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    This edited volume contains a number of chapters on the role of proximity in distributed work and the challenges of conducting collaborative distributed work. The extensive research reviewed here tends to agree that proximity and face-to-face communication are beneficial for collaborative work. The authors consider the relative benefits and drawbacks of face-to-face and mediated communication in distributed work and identify social as well as technological solutions for conducting distributed work.

  • Hinds, P. J., and M. Mortensen. 2005. Understanding conflict in geographically distributed teams: The moderating effects of shared identity, shared context, and spontaneous communication. Organization Science 16:290–307.

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    This article examines conflict in distributed versus collocated teams and finds that distributed teams are characterized by greater task and interpersonal conflict than collocated teams. Shared identity is found to moderate the effect of distribution on interpersonal conflict, and shared context moderates the effect of distribution on task conflict. Finally, spontaneous communication is found to help facilitate conflict management.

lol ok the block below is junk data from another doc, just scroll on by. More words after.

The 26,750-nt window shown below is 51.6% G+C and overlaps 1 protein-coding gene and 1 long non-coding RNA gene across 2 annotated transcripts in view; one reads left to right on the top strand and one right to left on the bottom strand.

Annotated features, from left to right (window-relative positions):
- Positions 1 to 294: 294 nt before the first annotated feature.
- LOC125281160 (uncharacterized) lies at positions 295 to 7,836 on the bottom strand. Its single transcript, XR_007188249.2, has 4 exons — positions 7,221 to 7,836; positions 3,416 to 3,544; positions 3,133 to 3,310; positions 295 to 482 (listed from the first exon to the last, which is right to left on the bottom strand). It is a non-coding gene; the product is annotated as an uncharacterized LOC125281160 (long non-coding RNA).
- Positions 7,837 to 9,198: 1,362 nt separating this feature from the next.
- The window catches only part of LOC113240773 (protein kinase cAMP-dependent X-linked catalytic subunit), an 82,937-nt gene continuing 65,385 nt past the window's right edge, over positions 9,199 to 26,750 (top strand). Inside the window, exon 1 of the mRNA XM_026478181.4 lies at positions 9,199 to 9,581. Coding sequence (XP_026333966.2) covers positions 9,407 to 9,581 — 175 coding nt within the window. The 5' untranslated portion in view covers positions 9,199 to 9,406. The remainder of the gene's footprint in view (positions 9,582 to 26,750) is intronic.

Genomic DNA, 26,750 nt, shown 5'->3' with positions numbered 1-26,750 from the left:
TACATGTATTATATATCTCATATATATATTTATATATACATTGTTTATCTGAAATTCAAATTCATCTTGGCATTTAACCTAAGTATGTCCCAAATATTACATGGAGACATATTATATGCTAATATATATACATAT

• Metiu, A. 2006. Owning the code: Status closure in distributed groups. Organization Science 17:418–435.

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    This study shows that status differences and geographic distribution reinforce one another in distributed teams to affect team collaboration, such that the remote site is perceived as lower status. The higher-status group engages in informal status closure strategies that work to deepen the perceived status differences between locations. This article calls attention to status differences among locations and the ways in which they are produced and reinforced.

  • Olson, G. M., and J. S. Olson. 2000. Distance matters. Human-Computer Interaction 15.2: 139–178.